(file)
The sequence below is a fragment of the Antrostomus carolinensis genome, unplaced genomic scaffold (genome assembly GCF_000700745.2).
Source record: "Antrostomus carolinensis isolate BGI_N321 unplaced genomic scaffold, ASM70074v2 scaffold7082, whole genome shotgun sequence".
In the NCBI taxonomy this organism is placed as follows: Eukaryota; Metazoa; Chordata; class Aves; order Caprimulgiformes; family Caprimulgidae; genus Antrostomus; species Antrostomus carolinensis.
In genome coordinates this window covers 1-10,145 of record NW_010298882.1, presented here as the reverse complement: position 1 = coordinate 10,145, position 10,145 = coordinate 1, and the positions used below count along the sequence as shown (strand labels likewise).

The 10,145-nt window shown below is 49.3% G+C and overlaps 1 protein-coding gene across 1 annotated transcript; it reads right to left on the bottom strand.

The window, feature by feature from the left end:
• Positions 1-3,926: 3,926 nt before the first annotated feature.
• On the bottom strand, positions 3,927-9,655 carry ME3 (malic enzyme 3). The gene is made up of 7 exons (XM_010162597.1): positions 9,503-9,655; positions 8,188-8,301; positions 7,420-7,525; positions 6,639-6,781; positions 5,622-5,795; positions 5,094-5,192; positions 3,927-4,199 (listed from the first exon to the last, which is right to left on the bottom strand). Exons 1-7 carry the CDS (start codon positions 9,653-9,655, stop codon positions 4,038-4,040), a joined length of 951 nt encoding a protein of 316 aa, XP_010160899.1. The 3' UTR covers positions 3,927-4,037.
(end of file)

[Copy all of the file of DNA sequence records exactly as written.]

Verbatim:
The sequence below is a fragment of the Antrostomus carolinensis genome, unplaced genomic scaffold (genome assembly GCF_000700745.2).
Source record: "Antrostomus carolinensis isolate BGI_N321 unplaced genomic scaffold, ASM70074v2 scaffold7082, whole genome shotgun sequence".
In the NCBI taxonomy this organism is placed as follows: Eukaryota; Metazoa; Chordata; class Aves; order Caprimulgiformes; family Caprimulgidae; genus Antrostomus; species Antrostomus carolinensis.
In genome coordinates this window covers 1-10,145 of record NW_010298882.1, presented here as the reverse complement: position 1 = coordinate 10,145, position 10,145 = coordinate 1, and the positions used below count along the sequence as shown (strand labels likewise).

The 10,145-nt window shown below is 49.3% G+C and overlaps 1 protein-coding gene across 1 annotated transcript; it reads right to left on the bottom strand.

The window, feature by feature from the left end:
• Positions 1-3,926: 3,926 nt before the first annotated feature.
• On the bottom strand, positions 3,927-9,655 carry ME3 (malic enzyme 3). The gene is made up of 7 exons (XM_010162597.1): positions 9,503-9,655; positions 8,188-8,301; positions 7,420-7,525; positions 6,639-6,781; positions 5,622-5,795; positions 5,094-5,192; positions 3,927-4,199 (listed from the first exon to the last, which is right to left on the bottom strand). Exons 1-7 carry the CDS (start codon positions 9,653-9,655, stop codon positions 4,038-4,040), a joined length of 951 nt encoding a protein of 316 aa, XP_010160899.1. The 3' UTR covers positions 3,927-4,037.